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Preparing for the cyclone—this time round

 Displaced people in Khaung Doke Khar were moved out of tents and into nearby government shelters outside Sittwe, the capital of Rakhine State, ahead of Cyclone Mahasen. Photo: UNHCR/M. Murphy
Cyclone Mahasen was a reminder of the need for heightened disaster preparedness in Myanmar.  In the end, the cyclone that roared into the country’s northwest coast and neighbouring Bangladesh failed to do the massive damage that was feared. What started out as a major storm with winds of over 60 miles an hour in the Bay of Bengal, dissipated after it hit land last Thursday, with a total death toll of 14.

The organised response to the cyclone was a far cry from the lack of action by the Myanmar authorities that preceded Cyclone Nargis in May 2008. We don’t need to be reminded of the devastation that this storm wrought, with 138,000 or more deaths, and even Yangon battered. The damage was put at over US$10 billion and those that suffered the most were largely poor farmers and fishermen in the coastal and delta areas who lost everything, including loved ones. The mopping up efforts proved slow and the relief efforts inadequate and poorly coordinated.

This time round, as Cyclone Mahasen approached, the authorities swung into action to warn residents in low-lying coastal areas and to evacuate people in danger. In a sign of the times, and ahead of President Thein Sein’s official state visit to Washington, the U.S. Embassy in Yangon went as far as issuing a statement commending the Union and Rakhine State governments for their proactive efforts and their engagement with the United Nation Agencies, relief organizations, and local communities and internally displaced persons in Rakhine State. As the embassy said, “The government acted quickly in coordination with humanitarian agencies to identify vulnerable communities, prepare relocation sites, and assist in evacuations. We welcome the government’s commitment to provide humanitarian assistance without discrimination based on race or religion.”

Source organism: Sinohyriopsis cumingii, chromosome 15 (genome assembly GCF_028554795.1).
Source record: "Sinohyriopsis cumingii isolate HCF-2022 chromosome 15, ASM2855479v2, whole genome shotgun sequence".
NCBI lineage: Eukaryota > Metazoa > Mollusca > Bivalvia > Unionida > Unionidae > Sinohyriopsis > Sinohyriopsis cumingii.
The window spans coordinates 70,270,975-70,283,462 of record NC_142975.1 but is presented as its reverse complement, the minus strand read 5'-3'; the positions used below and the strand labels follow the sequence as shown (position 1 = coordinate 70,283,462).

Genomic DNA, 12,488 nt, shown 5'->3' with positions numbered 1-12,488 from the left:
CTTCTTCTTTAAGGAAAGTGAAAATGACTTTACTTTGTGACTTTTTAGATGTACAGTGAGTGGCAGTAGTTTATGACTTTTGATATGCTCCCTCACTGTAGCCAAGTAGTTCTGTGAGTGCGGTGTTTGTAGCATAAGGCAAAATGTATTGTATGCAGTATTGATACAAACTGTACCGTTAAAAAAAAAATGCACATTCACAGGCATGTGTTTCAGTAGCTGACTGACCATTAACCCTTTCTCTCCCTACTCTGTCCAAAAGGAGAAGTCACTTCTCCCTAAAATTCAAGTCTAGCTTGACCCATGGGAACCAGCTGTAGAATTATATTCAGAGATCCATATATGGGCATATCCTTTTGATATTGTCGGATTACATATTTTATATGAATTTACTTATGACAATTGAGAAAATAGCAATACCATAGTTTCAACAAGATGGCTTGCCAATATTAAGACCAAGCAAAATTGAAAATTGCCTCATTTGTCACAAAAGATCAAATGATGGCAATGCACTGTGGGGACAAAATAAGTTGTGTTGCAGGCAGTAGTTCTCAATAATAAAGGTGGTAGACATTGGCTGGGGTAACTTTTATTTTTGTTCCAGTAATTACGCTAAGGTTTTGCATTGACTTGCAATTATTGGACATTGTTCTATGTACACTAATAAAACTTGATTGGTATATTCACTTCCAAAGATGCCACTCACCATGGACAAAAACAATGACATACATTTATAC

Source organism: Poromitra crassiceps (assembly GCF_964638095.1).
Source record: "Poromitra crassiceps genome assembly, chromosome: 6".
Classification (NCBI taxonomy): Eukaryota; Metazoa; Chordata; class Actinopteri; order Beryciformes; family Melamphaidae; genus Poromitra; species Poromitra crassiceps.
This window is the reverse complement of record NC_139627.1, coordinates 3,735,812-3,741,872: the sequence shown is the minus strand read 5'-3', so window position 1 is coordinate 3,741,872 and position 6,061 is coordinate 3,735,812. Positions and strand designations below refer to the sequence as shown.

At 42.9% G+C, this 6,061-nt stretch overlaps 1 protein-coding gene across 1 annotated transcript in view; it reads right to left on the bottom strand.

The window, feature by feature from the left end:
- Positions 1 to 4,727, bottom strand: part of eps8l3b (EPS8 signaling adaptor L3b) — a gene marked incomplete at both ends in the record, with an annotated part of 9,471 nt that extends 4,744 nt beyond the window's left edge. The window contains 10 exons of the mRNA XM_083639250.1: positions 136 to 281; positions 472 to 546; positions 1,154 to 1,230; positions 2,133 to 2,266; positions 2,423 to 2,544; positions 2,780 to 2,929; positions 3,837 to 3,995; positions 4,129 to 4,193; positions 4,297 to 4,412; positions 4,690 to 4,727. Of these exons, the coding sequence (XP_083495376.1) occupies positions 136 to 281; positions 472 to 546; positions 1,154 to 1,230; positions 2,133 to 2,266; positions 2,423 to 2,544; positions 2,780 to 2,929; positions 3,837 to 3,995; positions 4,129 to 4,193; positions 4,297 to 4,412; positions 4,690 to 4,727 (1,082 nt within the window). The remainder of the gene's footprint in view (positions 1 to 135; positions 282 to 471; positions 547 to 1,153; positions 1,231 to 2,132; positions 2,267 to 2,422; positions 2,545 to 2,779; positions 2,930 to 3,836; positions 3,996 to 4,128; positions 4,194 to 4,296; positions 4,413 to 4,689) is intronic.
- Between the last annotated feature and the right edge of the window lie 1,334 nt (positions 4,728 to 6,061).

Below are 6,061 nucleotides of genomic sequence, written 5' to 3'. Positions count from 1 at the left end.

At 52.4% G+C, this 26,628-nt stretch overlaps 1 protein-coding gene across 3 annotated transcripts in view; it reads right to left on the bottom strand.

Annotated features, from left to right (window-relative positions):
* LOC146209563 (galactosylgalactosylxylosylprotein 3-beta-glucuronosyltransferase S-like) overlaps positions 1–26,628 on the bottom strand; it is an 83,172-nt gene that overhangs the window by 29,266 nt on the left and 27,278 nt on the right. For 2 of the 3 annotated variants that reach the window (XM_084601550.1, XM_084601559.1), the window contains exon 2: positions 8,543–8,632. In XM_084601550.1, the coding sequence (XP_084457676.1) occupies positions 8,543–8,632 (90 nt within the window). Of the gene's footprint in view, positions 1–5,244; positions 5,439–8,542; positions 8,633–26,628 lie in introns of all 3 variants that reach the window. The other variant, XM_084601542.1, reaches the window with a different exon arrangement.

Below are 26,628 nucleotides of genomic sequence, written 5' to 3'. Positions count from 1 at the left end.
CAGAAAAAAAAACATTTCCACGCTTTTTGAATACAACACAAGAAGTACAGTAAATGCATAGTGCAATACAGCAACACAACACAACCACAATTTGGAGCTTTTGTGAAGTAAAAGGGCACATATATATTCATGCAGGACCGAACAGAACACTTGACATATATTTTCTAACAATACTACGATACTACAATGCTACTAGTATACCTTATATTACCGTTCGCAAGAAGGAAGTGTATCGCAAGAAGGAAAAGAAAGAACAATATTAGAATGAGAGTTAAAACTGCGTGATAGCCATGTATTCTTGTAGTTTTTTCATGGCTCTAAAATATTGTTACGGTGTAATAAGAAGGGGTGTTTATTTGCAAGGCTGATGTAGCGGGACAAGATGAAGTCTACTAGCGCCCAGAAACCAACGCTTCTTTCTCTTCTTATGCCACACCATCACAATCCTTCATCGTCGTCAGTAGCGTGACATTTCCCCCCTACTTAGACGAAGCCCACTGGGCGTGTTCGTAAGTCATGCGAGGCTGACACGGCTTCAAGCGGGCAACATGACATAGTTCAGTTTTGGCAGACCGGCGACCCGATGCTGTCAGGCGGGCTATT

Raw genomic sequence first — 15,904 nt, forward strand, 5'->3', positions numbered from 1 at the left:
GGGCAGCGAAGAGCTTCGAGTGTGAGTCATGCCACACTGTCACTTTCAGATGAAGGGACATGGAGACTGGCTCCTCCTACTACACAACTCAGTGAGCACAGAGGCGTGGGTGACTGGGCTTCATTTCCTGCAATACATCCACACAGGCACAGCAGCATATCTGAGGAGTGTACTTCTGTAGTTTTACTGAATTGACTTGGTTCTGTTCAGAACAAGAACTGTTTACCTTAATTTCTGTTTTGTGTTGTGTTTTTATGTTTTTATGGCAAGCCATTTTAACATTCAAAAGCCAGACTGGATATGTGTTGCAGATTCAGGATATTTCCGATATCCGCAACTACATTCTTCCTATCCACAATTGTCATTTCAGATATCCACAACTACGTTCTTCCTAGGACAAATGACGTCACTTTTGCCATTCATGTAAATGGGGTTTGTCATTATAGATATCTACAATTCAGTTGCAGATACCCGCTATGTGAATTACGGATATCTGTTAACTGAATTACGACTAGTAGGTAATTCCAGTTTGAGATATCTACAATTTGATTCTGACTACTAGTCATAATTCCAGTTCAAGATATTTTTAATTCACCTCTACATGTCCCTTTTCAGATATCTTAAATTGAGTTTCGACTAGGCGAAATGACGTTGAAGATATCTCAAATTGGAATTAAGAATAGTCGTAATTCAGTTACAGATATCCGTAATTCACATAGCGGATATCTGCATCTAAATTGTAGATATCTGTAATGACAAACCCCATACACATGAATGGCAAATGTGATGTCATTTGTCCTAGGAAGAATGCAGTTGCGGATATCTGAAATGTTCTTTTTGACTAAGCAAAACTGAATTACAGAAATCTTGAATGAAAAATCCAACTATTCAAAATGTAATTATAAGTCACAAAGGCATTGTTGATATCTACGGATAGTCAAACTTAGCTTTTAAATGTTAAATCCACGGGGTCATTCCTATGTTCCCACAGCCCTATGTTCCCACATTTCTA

But every major storm or cyclone that threatens Myanmar is a reminder that the annual rainy season harbours a threat. Rakhine State in particular is vulnerable. A raft of measures is needed to shore up disaster preparedness. These include enhanced early warning systems, adequate evacuation plans, more local cyclone shelters, and a drive to build cooperation between the authorities and local communities. Union and state governments can help, and it is clear there is an offer of help from the international community, including the U.S government. After all, foreign governments are aware of the dangers, their countries not immune to the threat of natural disasters, and many have developed ways to try to minimise the damage to property and lives.

It is inevitable that more devastating cyclones will hit Myanmar in the coming years and it appears as much down to luck – or the lack of it - whether a storm as damaging as Cyclone Nargis will hit shore. This poses a challenge for a country that is working to build up its infrastructure, including everything from road upgrades, to electricity grids, and government services. But when the planners work on the blueprints in coastal areas, they need keep in mind the threats that could roar in from the ocean and prepare accordingly.

For more background:
  1. 8 million at risk from Cyclone Mahasen: UN
  2. Evacuate Rohingya immediately: rights group
Last Updated ( Monday, 20 May 2013 16:21 )  
The Kachin’s last stand
Since October this year, Burma has been in a state of civil war, with fighting between Burmese military and armed ethnic rebels. The ruling junta started a crackdown on these armed groups.

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